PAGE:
Standout performances came from Filipino dancer and Shakespearean actor Red Concepción as The Engineer and Korean Sooha Kim for her extensive vocal range and emotive interpretation of the role.
The atmospheric lighting added glitz and gloom in appropriate doses while the optical illusion of a long flag-draped street is equally memorable.
One of the most powerful moments is when Red sings American Dream and ends up standing alone under the fierce stage lights – his character is not unlike Le Fou the antagonist in the Beauty & Beast film.
The split stage scene when the former US GI and his new wife back home in Atlanta learn of the fate of his former lover left to make a living in a seedy Bangkok bar lingers long after the final curtain.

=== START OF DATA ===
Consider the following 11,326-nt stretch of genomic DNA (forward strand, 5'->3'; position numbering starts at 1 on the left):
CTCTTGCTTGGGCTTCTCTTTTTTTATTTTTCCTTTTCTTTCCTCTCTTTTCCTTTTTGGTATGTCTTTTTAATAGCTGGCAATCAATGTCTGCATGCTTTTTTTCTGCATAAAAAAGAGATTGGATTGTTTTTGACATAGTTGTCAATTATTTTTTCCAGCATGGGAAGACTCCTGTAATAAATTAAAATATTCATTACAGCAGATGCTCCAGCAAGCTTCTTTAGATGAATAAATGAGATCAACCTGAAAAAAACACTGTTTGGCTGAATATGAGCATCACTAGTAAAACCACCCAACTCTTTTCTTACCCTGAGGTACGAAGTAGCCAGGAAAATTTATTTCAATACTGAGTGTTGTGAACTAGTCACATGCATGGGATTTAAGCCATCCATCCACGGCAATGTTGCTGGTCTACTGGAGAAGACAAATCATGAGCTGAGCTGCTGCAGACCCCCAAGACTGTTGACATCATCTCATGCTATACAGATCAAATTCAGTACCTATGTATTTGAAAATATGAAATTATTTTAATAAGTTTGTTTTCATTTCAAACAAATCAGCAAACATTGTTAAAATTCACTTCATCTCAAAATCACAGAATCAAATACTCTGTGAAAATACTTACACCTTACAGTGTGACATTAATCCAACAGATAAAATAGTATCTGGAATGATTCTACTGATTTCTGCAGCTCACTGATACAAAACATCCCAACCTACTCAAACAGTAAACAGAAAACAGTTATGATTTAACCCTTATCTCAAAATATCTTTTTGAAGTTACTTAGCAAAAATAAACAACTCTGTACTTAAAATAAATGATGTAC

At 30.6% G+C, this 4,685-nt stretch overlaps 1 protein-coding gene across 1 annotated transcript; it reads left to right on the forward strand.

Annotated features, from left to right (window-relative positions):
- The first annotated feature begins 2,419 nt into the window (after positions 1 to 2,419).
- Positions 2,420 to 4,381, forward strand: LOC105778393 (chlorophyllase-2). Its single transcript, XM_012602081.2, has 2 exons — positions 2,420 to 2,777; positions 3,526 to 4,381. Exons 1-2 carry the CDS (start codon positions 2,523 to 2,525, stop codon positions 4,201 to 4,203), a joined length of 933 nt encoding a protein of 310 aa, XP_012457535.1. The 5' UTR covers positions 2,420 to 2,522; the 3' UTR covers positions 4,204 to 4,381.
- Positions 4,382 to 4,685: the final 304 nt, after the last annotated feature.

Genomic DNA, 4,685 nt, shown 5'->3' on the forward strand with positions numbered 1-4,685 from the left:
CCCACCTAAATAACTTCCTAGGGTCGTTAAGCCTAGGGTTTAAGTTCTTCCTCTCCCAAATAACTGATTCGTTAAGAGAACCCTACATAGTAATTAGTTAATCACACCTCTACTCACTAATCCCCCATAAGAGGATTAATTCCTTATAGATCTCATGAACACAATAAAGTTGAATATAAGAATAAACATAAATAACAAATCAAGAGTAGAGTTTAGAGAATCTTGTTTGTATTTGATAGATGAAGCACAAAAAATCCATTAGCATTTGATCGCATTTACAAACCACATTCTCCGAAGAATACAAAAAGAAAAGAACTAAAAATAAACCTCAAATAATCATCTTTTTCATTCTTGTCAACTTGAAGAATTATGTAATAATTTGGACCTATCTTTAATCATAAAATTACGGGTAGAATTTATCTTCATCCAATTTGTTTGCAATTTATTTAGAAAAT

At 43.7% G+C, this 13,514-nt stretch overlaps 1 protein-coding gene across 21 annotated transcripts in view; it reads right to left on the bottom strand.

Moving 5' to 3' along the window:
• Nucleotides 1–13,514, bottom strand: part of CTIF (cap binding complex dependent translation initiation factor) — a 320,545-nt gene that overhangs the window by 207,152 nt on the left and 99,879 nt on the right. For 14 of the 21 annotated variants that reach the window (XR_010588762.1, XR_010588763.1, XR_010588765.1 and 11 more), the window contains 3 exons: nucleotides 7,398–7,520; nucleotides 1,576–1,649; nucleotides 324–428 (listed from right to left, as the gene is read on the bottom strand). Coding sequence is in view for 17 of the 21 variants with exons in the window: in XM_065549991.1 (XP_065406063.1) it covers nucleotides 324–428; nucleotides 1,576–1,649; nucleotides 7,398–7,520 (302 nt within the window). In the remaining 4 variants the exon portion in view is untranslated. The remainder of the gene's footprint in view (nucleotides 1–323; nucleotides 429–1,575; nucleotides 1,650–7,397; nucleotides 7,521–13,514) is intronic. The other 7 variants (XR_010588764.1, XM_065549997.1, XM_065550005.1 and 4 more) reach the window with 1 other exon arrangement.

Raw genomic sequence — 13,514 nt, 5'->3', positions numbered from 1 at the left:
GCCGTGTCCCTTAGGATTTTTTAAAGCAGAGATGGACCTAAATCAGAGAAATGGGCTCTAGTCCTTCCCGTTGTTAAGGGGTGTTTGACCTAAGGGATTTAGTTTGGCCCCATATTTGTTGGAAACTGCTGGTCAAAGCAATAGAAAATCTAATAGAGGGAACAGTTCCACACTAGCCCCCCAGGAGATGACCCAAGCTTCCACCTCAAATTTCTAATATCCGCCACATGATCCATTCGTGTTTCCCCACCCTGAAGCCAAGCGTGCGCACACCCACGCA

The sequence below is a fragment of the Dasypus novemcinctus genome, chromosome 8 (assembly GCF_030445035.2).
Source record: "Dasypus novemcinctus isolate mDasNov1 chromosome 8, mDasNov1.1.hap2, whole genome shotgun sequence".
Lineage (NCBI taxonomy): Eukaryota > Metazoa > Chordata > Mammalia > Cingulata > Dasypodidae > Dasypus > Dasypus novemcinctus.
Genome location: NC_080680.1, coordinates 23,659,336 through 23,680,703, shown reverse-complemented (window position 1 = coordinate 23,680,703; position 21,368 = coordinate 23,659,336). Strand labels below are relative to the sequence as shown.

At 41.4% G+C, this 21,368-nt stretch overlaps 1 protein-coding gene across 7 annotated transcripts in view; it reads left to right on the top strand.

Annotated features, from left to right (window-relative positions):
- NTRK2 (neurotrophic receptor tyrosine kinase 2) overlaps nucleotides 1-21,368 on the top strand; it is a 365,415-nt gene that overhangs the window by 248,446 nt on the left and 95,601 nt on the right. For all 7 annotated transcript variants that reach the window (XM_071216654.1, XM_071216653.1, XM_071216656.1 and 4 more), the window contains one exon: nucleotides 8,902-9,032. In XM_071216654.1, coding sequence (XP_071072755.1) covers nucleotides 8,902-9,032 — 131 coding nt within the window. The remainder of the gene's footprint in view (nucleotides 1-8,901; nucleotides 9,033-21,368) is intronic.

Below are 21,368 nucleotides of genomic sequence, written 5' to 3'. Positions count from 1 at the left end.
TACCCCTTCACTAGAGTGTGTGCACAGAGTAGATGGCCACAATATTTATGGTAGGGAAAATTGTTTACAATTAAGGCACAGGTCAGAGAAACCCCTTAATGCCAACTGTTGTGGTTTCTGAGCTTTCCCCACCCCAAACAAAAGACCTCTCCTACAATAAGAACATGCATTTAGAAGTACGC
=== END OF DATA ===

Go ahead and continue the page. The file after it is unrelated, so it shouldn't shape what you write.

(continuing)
A seamless production certainly lives up to all the hype but if you have a moral conscience you will come out feeling marginally guilty however, its brutal subject matter doesn’t detract from this is a must-see musical.
Music is by the incomparable team, Claude-Michel Schönberg and Alain Boublil, while lyrics are by Alain and Richard Maltby Jr the team which bought you musical phenomenon, Les Misérables. 

Miss Saigon has been performed in 32 countries, 369 cities, in 15 different languages and has won more than 70 awards and has now been seen by over 36 million people worldwide. 

It runs at the Bristol Hippodrome until Saturday, June 23. Monday to Saturday at 7.30pm with 2.30pm matinees on Wednesday and Saturday.

For tickets from £25 click HERE.

Carol Deacon


PHOTOS: Cameron Mackintosh/Johan Persson

Hello it's Vietnam hitting Bristol

PREVIEW: Miss Saigon will play the Bristol Hippodrome this summer.
Cameron Mackintock’s spectacular new production of the Boubil and Schönberg’s legendary musical is going on a nationwide tour and comes to Bristol from Wednesday to Saturday, May 16-June 23 2018.
The cast includes Red Concepcion as The Engineer; Sooha Kim as Kim; Ashley Gilmour as Chris; Zoë Doano  as Ellen and Gerald Santos as Thuy. 
At certain performances the character of Kim will be played by Joreen Bautista.